Many of us spent the night ringing in the new year with a cocktail or two.
For Sioux Falls police, the holiday means working overtime.
KSFY News looked into what police did to help keep partygoers safe when hitting the road home.
The Sioux Falls police department celebrated the new year by putting extra shifts on the streets in an effort it calls, saturation patrols.
Those patrols are meant to remind people to party safely by making the right choices before and after you go out to celebrate.
Sioux Falls police officer Adam Buiter said "there's plenty of people out driving on new year's eve. unfortunately, people do make the choice to possibly drive intoxicated or drive in a reckless manner on new year's eve."
And people making bad choices after a night of celebrating can kick their new year off to a bad start.
"Buzzed driving is still enough to get you arrested," Buiter said.
You might think there's a big difference between being drunk and being buzzed, but the police don't.
"Everybody kind of defines when they're buzzed and when they're drunk on different levels but really, if you are feeling the effects of alcohol, the South Dakota statute says if you are impaired by the effects of alcohol, you can be arrested for DUI," Buiter said.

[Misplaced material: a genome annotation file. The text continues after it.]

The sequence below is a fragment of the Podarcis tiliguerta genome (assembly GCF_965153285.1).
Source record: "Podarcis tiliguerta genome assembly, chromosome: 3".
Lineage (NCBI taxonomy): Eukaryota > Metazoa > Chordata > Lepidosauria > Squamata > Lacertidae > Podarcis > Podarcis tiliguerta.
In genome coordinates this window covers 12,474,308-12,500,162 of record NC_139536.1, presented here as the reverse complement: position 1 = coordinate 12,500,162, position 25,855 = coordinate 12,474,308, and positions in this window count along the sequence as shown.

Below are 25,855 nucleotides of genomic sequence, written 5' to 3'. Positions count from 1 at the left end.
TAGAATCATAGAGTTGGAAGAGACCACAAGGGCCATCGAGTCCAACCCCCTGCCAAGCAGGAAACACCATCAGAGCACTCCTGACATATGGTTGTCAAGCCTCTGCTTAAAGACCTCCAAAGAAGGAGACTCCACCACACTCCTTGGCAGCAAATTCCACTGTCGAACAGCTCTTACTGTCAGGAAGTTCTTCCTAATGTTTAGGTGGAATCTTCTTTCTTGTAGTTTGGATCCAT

And so extra officers were called in last night and put on duty as part of the city's saturation patrols.
Police patrolled the streets of sioux falls throughout the night on New Year's Eve and into the early hours of the morning.
Their goal? Looking for ways to get the new year off to a safe start for all of us.
"DUI enforcement, accident reduction and addressing the issue of people not wearing their seat belts, and injuries or fatalities that can come out of that as a result if you possibly get into an accident," Buiter said.
Police said avoid the trouble and get a sober friend to drive.
"If you haven't made that choice, be smart enough to call for a taxi because the couple of dollars that you spend then and the little extra time will save you so much more money and hassle down the road," Buiter said.
Police are still working on total numbers for last night's patrols.
The saturation team caught more than a dozen drunk drivers and wrote about 150 tickets.
They expect to release a final count tomorrow morning.
But no matter the finally tally, they say it was a busy night.
Police tell us part of the challenge of the saturation patrols are the volume of drivers on New Year's Eve.
AAA said 40 percent of all traffic accidents during the holidays are because of drinking and driving.